"Since the time of so much confusion has entered the life of many dioceses in the U.S. and abroad, that many people in good faith find it impossible to give religious assent to the teaching that contraceptive birth control is intrinsically sinful. They have formed their consciences in such a manner as to believe that it alone is the authentic guide in moral decision-making as if it were an independent and infallible faculty (, no. 1784). It really means that no one, not even the authorized persons who speak in the name of Jesus, can be a source of truth for them. One wonders why they choose to remain in the Catholic Church unless for accidental motives such as private devotions. One must assimilate the teachings of the Church in faith and prayer and put them into practice in order to form an authentic moral conscience (Ibid., no. 1802).

"What are the reasons for this failure to form one's conscience in line with the teachings of the Church? Beyond question, the principal cause for this breakdown in communication between the Church's official teaching and ordinary Catholics has been due to radical theological dissent tolerated and permitted by the Church authorities for many years, with an occasional public or private reprimand for certain theologians. Radical dissent basically comes down to letting believers have it both ways: they call the Church their Mother but not their Teacher. They can say yes to things in their faith which they like and reject the truths they dislike, and so become 'cafeteria Catholics' picking and choosing on the basis [of] the feeble lights of their favorite theologians. Further, some have claimed that the of the Second Vatican Council, , gave them a religious liberty to ignore the teachings of the Church when they are inconvenient, when in fact the decree on religious liberty had to do with civil government not coercing anyone to join a particular faith.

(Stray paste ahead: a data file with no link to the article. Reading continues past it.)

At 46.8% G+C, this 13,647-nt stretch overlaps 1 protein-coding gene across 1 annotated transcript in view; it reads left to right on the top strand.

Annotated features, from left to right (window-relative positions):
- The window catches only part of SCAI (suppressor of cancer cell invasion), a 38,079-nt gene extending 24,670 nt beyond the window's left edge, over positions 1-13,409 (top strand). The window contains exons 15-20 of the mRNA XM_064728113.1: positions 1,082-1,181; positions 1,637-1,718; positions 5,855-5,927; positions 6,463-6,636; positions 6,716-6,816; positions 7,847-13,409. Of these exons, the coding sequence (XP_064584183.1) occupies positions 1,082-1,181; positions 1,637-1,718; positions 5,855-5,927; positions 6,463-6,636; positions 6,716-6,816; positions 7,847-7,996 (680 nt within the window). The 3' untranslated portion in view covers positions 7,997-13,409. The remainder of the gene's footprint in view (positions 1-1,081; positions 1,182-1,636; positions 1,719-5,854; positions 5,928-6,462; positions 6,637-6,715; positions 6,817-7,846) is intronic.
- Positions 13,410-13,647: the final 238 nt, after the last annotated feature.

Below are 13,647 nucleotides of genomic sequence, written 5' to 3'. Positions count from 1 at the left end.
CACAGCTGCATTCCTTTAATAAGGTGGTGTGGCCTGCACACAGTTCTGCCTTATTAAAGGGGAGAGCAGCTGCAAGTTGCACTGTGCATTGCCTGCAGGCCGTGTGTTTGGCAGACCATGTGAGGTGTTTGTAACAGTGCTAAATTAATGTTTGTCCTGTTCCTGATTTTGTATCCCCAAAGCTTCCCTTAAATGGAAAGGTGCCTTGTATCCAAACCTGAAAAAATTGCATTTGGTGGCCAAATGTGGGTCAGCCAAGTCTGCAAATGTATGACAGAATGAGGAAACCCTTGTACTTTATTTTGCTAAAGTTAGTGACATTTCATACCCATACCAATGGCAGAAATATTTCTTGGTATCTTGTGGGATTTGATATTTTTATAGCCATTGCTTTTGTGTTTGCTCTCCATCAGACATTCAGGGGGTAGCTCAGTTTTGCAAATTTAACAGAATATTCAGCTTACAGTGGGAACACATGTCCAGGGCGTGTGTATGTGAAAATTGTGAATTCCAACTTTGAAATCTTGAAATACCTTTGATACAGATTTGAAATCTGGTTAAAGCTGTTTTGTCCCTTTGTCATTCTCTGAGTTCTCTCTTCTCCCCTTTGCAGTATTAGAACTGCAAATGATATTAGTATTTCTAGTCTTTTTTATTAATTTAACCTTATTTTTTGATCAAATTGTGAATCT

"Faith is a free gift, but it can be sinned against and lost. So, we must nourish it by prayer, think about it lovingly, live it morally, and celebrate it liturgically. We received our faith from our Mother the Church. Loving her means learning to trust her teachings in her ordinary and everyday instructions even when those teachings are not easy to live nor popular with the culture around us."

Fr. Cole's words are most apropos in considering the new encyclical. Time will tell whether it was prudentially right or wrong for the authorities to tolerate the radical dissent he writes about. But now we can certainly conclude that it will be far harder for those in disagreement with the Church's moral stands to claim the "good faith" Fr. Cole ascribes to many such dissenters.

This encyclical demands that all consider the state of ecclesial communion they truly have on the basis of whether they give religious assent of the will to what the document teaches. It is Peter speaking, and surely those of true Catholic heart and mind must consider the causes it addresses to be ruled upon with finality. Not that these dissents had any validity before the encyclical; but it serves a kind of magisterial notice that those in disagreement are in a state of contempt for the Church that amounts to separation.

This article was taken from the October 14, 1993 issue of "The Wanderer," 201 Ohio Street, St. Paul, MN 55107, 612-224-5733. Subscription Price: $35.00 per year; six months $20.00.